Changing speeds changes results for Boyd

Tigers lefty's fastball command impacts rest of arsenal

Changing speeds changes results for Boyd

MINNEAPOLIS -- After Matt Boyd struggled against the Twins last week at Comerica Park, he didn't make major adjustments, more like minor tweaks that improved his fastball command. It didn't make a difference in his velocity during his rematch against the Twins on Tuesday night at Target Field, but it made a huge difference in the results.

Boyd induced just two swings and misses out of 49 fastballs, both four- and two-seamer, when he faced the Twins last week, giving up six base hits. On Tuesday, he threw 65 fastballs, generating seven swings and misses and just three hits.

"There were a lot of ugly swings out there," catcher Jarrod Saltalamacchia said. "That means his stuff was looking pretty good."

He wasn't always pinpoint with his command, but when Boyd missed his location, he missed in spots where he couldn't get easily punished. Moreover, his strike zone map shows locations up and down in the strike zone, pitches chased up and off the plate and some pitches called just around the corners.

Boyd on strong performance

Those pitches in the last category are the kinds of pitches often earned when a hurler demonstrates command.

"The mechanical adjustment that we made, it's just about location," Boyd said. "If you can actually command it, it's small, not big misses."

That fastball command had an impact on the rest of his arsenal. Boyd threw 19 changeups -- 16 for strikes, 14 for swings, and four whiffs, including two for strikeouts. Two more strikeouts came on his slider.

"I was using all four pitches," Boyd said, "and at some point in the game, all four were working."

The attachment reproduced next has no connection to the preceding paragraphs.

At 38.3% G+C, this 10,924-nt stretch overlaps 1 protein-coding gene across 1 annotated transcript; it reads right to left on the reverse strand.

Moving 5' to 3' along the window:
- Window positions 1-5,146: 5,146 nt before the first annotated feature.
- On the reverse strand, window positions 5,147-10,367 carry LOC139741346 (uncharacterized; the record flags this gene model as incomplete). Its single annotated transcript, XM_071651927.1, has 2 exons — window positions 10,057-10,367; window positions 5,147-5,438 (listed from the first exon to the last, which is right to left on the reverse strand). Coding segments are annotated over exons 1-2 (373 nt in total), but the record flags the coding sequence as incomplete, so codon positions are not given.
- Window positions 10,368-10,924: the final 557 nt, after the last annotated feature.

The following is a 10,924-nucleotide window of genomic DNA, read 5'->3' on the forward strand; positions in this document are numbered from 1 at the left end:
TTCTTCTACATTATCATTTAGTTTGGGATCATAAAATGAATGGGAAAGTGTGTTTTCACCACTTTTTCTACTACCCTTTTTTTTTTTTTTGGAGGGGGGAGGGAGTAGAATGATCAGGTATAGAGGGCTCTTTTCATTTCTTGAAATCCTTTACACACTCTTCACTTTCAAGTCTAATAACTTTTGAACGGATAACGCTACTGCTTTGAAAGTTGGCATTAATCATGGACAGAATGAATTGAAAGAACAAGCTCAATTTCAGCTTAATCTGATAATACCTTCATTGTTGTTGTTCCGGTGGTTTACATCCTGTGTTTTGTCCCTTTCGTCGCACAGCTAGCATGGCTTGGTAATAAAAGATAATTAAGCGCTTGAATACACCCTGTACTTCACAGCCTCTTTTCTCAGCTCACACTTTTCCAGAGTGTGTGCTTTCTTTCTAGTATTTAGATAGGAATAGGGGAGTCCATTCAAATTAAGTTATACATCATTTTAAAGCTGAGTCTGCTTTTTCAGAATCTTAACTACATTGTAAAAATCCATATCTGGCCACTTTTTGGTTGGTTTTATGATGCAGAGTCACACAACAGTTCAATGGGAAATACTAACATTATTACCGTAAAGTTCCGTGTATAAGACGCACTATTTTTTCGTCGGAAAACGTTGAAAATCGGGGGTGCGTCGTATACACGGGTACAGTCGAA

It was another sign that Boyd has the ability to make adjustments between starts and change results. He has faced the White Sox and Twins back-to-back over his past four starts. Both times, the rematch brought out a stronger performance from him.

It's the quality that a young Max Scherzer took pride in during his early seasons in Detroit, before he became a Cy Young Award winner. It's a quality that could allow Boyd to find a long-term role in the Tigers' rotation.

"I know [Michael] Fulmer kind of gets the headlines because he's done it all year," Justin Verlander said, "but what [Matt] Boyd and [Daniel] Norris have done, especially as of late, has been awesome. I'm really happy to see those guys. And really, even if we don't win this year, I think it's a great sign for this organization's future, how successful those guys have been."

Jason Beck has covered the Tigers for since 2002. Read Beck's Blog, follow him on Twitter @beckjason and listen to his podcast. This story was not subject to the approval of Major League Baseball or its clubs.